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This special eyewear is giving many a new outlook.
Depicting justice blindfold may not merely be a figurative assertion of courtroom impartiality: witnesses have been shown to improve their memory of a crime when they close their eyes.
Alt: Close your eyes if you want to find your car keys
The human head weighs about a dozen pounds. But as the neck bends forward and down, the weight on the cervical spine begins to increase. At a 15-degree angle, this weight is about 27 pounds, at 30 degrees it’s 40 pounds, at 45 degrees it’s 49 pounds, and at 60 degrees it’s 60 pounds.
Readers have been dreading the rise of e-books since before the technology even existed. A 1991 New York Times piece predicting the imminent invention of the personal e-reader spurred angry and impassioned letters to the editor. One reader wrote in to express his worry that the new electronic books wouldn't work in the bath.
Neurodegenerative diseases have been halted by harnessing the regenerative power of hibernation, scientists say.
Related: Remarkable Stories of Humans Who Hibernated
Related: Chinese man in a coma was woken up by the smell of money
Related: Siberian woman becomes latest victim of unexplained mass sleep epidemic
A multi-purpose bone tool dating from the Neanderthal era has been discovered by University of Montreal researchers, throwing into question our current understanding of the evolution of human behaviour. It was found at an archaeological site in France. "This is the first time a multi-purpose bone tool from this period has been discovered. It proves that Neanderthals were able to understand the mechanical properties of bone and knew how to use it to make tools, abilities usually attributed to our species, Homo sapiens.
For thousands of years, phallic objects have been used symbolically as a means to boost fertility and ward off evil spirits - but their use as sexual aids has a long history, too.
Something funny happened when people began consuming beer and wine. That something funny—perhaps there are others, but we will not comment—was that the little critters that live inside healthy human guts seem to have adapted. Certain bacteria species that commonly live in human bowels have the genes to help them digest yeast, a new study finds.
Researchers at the University of Copenhagen have gained new insight into the mechanism behind a protein dopamine transporter that could help in the development of future medical treatment against cocaine addiction.
The drugs that people take at music festivals may leave a mark on the environment: A new study finds that levels of drugs such as ecstasy and ketamine may spike in a region's rivers after music events.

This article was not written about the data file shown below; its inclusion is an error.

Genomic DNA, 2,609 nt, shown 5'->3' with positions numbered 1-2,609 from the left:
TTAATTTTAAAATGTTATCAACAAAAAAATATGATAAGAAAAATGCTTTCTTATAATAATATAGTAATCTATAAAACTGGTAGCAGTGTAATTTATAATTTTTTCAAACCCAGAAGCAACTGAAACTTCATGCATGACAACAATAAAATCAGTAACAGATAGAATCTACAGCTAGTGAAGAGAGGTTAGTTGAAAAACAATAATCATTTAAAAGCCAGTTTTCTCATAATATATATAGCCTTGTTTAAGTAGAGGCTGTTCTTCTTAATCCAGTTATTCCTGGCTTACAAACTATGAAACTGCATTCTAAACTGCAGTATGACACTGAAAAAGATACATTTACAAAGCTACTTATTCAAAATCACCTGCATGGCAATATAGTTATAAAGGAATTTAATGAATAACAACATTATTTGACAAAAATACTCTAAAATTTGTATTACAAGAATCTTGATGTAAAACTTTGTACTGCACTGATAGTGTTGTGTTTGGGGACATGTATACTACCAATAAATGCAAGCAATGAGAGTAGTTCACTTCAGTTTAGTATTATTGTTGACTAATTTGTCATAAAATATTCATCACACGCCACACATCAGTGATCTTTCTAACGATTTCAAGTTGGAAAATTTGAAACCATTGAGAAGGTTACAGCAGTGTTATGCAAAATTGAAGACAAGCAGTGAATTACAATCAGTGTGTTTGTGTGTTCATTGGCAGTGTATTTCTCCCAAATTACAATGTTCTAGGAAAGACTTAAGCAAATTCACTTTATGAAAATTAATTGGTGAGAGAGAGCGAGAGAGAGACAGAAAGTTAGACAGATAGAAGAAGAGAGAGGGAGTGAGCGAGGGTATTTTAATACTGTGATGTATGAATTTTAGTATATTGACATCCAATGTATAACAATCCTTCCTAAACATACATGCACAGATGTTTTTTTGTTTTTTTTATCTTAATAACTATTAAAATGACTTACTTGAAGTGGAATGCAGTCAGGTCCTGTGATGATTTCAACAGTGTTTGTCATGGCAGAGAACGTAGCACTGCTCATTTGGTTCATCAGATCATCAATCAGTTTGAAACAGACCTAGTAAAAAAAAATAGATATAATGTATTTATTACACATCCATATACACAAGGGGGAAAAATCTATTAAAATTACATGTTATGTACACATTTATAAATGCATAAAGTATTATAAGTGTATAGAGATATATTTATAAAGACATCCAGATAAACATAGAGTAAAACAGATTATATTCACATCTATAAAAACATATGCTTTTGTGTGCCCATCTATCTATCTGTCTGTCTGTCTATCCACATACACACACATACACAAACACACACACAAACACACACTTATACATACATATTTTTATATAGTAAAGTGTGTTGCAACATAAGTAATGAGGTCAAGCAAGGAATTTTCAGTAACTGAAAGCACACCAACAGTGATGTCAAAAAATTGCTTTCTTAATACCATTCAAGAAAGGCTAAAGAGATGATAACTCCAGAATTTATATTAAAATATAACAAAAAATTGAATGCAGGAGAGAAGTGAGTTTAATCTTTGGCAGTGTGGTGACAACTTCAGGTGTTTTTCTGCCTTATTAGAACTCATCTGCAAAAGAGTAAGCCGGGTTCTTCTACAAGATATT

Related: Scientists raise concerns about tiny plastic fibers discovered in Great Lakes waters and fish
A long workweek may drive you to drink, new research shows.
“When a man is tired of London, he is tired of life,” observed the writer Samuel Johnson in the eighteenth century. In fact, research published today suggests such a man may be merely living in the wrong postcode. A study of 56,000 Londoners found that a person’s life satisfaction depends, at least in part, on whether their personality suits the place where they live.
Just looking at somebody shivering is enough to make us feel cold, new research has found. Volunteers who watched videos of people putting their hands in cold water found their own body temperature drop significantly, investigators report.
There are a handful of traits that scientists and philosophers would argue would make us human, including self-awareness and language. Another key part of being human is thought to be our ability to empathize (although I sometimes find myself doubting some humans’ abilities to empathize). I also doubt that we are the only animal that has empathy. However, this can be tricky to test. If we define empathy as Franz de Waal does as ‘‘the capacity to be affected by and share the emotional state of another, assess the reasons for the other’s state and identify with the other, adopting his or her perspective’’ how would we go about testing this in a non-human animal?
Seattle's public transit system has had a ruff go of things lately, and that has riders smiling.
Related: A Dog Rolling Over During Play Is a Combat Tactic, Not Submission
A leopard may not be able to change its spots, but some zebras change their stripes. Zebras in warmer places have more stripes, a new study shows, which might help answer an age-old question: Why stripes?
Scientists at Stanford University in the US have developed a super-sensitive device that can measure the weight of a bird in flight.
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